FiberQat said...

I'm glad you're getting better. Take care.

KellyD said...

BIG HUG!!! I'm glad you are back and feeling better. The world is back in place now.

KellyD said...

ACK!! I was 13th!!

Anonymous said...

Welcome back... your rave about Charlene's book made me decide to buy it, and finally it arrived this week, so I may be about to do that exact sock. Too exciting! Mary

Knitting Addict said...

Glad to have you back!!

You're a luck man to have someone who loves you enough to make sure you take time to take care of yourself when you need it!!

Please, don't do too much too quickly -- we don't want to lose you again!

LOVE the alter cloth and the socks! I find myself knitting the same pattern quite often with socks, too! Just so I don't have to think too much.

Monique said...

Lovely knitting. Great peek into your sordid and orderly mind. }:-)

I see brown. Lots of brown. What happened to your love of colr and knitting with it?? Get thee back to the vivacious colors please.

Mims said...

welcome back franklin! so do we get to hear the long story about the personal inscription in a later post?

Suzanne said...

Thanks for the tip about Middlemarch. It's one of the books I'm reading for my English class this semester. What a fantastic read so far. (I'm "pausing" at the 500 page mark to shuttle through Jane Eyre.)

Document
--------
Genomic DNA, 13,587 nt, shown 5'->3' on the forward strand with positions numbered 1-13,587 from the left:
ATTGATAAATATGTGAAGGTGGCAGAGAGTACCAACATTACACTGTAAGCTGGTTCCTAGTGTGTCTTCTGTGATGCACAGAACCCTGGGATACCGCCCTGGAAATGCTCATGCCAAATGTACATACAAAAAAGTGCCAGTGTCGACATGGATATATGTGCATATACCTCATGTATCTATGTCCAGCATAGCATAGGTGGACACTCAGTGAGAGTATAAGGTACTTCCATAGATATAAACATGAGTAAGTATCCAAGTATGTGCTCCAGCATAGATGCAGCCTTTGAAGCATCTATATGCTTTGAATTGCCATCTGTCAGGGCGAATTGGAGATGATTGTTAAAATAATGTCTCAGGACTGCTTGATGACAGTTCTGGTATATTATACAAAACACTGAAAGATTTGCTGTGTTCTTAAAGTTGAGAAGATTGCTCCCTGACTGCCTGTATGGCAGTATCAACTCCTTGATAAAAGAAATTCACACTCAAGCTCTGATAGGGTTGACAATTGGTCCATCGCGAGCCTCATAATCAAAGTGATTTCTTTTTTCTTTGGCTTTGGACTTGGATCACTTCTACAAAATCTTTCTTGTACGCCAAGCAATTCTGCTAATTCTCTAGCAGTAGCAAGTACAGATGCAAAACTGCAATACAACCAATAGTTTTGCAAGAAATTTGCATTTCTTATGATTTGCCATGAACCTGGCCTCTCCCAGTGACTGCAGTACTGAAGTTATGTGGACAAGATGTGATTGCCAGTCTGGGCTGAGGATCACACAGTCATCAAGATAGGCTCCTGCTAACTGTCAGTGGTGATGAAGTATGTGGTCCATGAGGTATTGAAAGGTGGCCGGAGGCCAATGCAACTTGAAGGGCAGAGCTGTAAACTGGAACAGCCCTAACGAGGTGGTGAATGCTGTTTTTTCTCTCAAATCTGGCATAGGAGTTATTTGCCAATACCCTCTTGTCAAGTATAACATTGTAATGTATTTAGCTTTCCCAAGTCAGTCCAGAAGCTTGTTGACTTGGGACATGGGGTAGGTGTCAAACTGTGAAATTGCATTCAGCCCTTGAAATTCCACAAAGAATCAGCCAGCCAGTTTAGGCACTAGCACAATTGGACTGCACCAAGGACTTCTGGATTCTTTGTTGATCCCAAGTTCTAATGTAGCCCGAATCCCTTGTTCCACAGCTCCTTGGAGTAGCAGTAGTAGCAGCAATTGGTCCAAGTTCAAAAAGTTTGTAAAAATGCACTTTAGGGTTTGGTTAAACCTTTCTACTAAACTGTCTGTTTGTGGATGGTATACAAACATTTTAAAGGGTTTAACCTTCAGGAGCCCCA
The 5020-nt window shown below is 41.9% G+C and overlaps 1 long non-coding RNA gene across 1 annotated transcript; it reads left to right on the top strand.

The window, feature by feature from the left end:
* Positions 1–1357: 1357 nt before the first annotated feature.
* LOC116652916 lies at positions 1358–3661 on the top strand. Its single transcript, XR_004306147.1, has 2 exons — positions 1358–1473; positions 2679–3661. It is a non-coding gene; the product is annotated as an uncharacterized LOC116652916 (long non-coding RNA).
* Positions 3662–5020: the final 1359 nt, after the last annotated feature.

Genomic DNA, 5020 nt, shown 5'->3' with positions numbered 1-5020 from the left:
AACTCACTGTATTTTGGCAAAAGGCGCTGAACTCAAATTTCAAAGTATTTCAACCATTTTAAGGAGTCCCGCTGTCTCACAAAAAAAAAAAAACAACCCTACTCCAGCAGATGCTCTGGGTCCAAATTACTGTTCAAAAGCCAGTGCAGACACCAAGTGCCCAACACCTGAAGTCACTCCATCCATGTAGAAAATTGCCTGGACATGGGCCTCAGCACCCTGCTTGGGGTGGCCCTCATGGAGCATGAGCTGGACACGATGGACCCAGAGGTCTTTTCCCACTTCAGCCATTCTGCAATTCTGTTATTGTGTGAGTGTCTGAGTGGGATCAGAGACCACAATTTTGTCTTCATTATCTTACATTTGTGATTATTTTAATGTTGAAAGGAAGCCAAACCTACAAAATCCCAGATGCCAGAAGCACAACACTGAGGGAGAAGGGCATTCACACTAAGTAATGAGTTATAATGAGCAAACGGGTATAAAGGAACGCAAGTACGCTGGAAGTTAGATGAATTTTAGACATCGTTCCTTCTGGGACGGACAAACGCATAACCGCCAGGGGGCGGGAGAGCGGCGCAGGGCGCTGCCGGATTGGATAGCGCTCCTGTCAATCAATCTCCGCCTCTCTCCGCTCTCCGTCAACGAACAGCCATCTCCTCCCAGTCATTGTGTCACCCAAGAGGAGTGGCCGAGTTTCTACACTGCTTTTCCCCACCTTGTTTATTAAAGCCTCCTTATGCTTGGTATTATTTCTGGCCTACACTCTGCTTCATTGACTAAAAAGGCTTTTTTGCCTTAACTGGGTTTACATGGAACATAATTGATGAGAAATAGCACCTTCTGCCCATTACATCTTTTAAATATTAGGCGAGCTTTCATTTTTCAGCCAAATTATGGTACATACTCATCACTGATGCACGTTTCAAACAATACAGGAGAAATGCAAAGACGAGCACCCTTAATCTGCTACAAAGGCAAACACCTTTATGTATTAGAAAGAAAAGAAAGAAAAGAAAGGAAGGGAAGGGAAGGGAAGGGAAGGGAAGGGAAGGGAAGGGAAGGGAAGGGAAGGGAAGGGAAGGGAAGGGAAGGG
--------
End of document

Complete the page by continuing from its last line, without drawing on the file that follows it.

I'm always thrilled to find someone else who thinks it's a wonderful book. Because, it is. Really.

Liz said...

Welcome back... I'm sure that sock pattern has mysterious addictive qualities; I'm onto my third pair of those too...

Robbyn said...

I have seen the "Endless knot" in a slip-stitch mosaic version and hope, eventually, to produce a cable version if for no other reason than that it's a beautifl design element.

That it has other associations doens't hurt a bit either :)

Riin said...

I read Madeleine L'Engle's books when I was a kid and thought they were great. I started rereading A Wrinkle in Time as an adult, and I couldn't get through it. Gack, I didn't remember it being so religious.

Rest is necessary. I'm home with another migraine, which I've concluded is my body's way of telling me "You WILL rest, unless you want to end up in the loony bin!" Glad you're back. Be well.

enallagma9 said...

No piss, hardly any vinegar. Good boy!

koffeefiend said...

I see Make Way for Lucia in your library. I love it too. Try A Month in the Country by J L Carr; quiet fiction of English country life. Knitting as therapy--I've heard it works wonders.

roggey said...